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Jordan Shorthouse, Creative Director, Turner Sports: Risk Taking as Art

Neil Shorthouse presented Jordan Matthew Shorthouse, Creative Director at Turner Sports – Warner/Media. Jordan is the son of Neil and Patty and Jeanne Shorthouse. Neil and Jeanne adopted Jordan when he was 6 weeks old in July 1970. Jordan's presentation centered on family, learning/education, and work (specifically his 23 years at Turner). When working on his design degree at Georgia State University, he began working with his stepmother Patty at Exodus Press. He worked in the office but also made deliveries and picked up print jobs – Patty also taught him graphic design, complementing perfectly his artistic interests. Eventually, Patty left to run Communities In Schools of Atlanta, which led to Jordan taking over the business, still attending GSU, and being the father to three young kids, Xavier, Giana, and Caleb. Like many who have good friends, Jordan met his soon-to-be-boss through a friend, Rodney Vaughn. Rodney took Jordan's portfolio to Skot Linder, the Design Director at Turner Sports at the time. Skot called Jordan and said he had seen his work and wanted to talk about Turner and motion design graphics for sports telecasts. Jordan said he had never heard of motion design graphics for sports broadcast, but Skot saw potential and told him, “You'll pick it up if you follow me around.” Over the years, Jordan was able to pick up on motion design theories by shadowing Skot. At Turner, Jordan manages three departments: NBA –TV's broadcast design department, Turner Sports broadcast design team, and a third department that handles all of the print marketing needs for Turner Sports. Together these departments produce all of the design business for Turner Sports. When Turner acquired NASCAR.com in 2005, leadership asked Jordan to join the team to help launch the web site. Again, he found himself in a design area he knew nothing about. He took on a 12-hour day for many months. It worked well, but when NASCAR.com asked Skot about Jordan coming to NASCAR.com permanently, Skot said 'NO,' which Jordan says saved him for much greater opportunities. Another critical moment in design occurred when Jordan met a courier in the Turner elevator. He asked the young man what he was interested in – art, he said back. So Jordan asked him if he would show Jordan some of his work, which he did. Jordan bought one of his drawings, which led to the design and creation of print production material. Jordan also talked about risk-taking and how that has had an impact on his career. He shared some examples of how risk-taking has played a significant role in his success. It's been a guiding principle for him at work and in his personal life. An example is that he once hired a company out of Venezuela to pitch for an NBA All-Star package design. He was intrigued by the idea that they would come to the table with something entirely new for the genre. He says that he may not always go the safe route. The potential is not always defined, but that excites him. He added, "this isn't called ‘risk’ for nothing! It's time that we learn to get comfortable outside of our comfort zones, especially in our current social climate. You have nothing to lose by taking some risks. Sometimes you'll fail. But at least you can say, YOU went for it!" Jordan encourages everyone to Be daring, be Different, be Risky! Kevin Wilson asked where do you get inspiration? Jordan says it's the most significant part of the job, and it often begins with pencil and paper. There are so many places to find inspiration, especially on the Internet. You have to be on the lookout for anything new and creative. Kevin also asked how do you know what will work and won't work? Jordan said, "It's just a feel – you just know." He described a graphic they had done for MLB. Within ten minutes of the first telecast, they knew it was not working, and they had to make immediate changes. Jordan described other risks that have worked and some that did not. Success in the creative process means being able to sense what will work and what does not. Along the way Jordan’s Turner Sports Team has won several Emmy Awards and he's just submitted another entrée for another Emmy award. Mark Newman asked how does Turner retain people because design groups frequently struggle with company loyalty. Jordan said two things keep people committed to Turner: 1) the facility and resources are unmatched in Atlanta and probably the southeast, and 2) Turner has built a campus the supports employees with every amenity possible, salaries and benefits, and much, much more. So leaving Turner for him would mean he'd have to go to NYC or LA. President Kimberly asked what he would advise a 27-year-old Jordan. Jordan responded, “First, learn everything and be willing to take a risk. Don't shy away from opportunities even though they may not align with your vision. Second, understand that you don't own perfection, which is generally hard for artists to admit. One has to be willing to acknowledge that something is not right, even if you created it.”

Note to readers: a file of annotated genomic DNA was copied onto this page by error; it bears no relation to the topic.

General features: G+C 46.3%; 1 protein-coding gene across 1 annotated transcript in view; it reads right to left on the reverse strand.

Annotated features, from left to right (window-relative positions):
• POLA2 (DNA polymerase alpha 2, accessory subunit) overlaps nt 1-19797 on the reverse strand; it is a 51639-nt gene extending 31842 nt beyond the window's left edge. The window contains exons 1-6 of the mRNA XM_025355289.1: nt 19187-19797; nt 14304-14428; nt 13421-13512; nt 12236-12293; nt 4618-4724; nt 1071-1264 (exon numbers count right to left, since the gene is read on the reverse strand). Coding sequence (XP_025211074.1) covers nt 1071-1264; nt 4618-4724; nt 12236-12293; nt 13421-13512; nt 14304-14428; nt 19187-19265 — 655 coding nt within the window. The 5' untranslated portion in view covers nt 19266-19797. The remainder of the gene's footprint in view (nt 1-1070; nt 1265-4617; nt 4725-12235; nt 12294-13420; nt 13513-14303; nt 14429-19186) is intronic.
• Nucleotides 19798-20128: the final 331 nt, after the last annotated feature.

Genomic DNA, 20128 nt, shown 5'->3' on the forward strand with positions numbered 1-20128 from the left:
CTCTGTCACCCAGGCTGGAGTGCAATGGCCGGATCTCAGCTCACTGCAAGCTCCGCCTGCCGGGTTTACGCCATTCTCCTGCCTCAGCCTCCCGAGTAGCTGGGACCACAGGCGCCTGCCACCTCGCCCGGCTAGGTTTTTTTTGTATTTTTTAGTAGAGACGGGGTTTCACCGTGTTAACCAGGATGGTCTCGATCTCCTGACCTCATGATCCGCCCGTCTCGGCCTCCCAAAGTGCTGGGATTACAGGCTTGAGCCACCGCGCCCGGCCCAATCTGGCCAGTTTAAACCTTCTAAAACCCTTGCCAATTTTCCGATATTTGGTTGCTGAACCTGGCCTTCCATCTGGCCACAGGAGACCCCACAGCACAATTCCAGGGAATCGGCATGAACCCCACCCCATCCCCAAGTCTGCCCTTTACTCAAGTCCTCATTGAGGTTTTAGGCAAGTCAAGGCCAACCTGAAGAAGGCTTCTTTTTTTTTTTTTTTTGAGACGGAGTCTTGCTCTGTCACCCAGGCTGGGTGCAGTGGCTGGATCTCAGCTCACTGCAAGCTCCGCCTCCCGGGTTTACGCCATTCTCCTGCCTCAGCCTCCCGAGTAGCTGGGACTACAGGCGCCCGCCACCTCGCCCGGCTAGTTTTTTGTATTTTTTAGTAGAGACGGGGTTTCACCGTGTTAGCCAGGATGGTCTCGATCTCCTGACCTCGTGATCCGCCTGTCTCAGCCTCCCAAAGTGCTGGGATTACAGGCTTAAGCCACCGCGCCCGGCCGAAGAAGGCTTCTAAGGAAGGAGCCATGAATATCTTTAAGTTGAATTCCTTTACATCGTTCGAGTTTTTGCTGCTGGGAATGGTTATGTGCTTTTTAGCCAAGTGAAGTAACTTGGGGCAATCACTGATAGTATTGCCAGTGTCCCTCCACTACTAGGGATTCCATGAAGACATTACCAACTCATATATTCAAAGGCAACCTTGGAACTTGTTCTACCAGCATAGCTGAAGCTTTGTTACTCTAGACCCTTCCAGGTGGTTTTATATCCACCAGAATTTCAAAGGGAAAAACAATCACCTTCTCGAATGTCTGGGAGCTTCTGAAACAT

Posted by Neil Shorthouse
October 16, 2020 2:00pm

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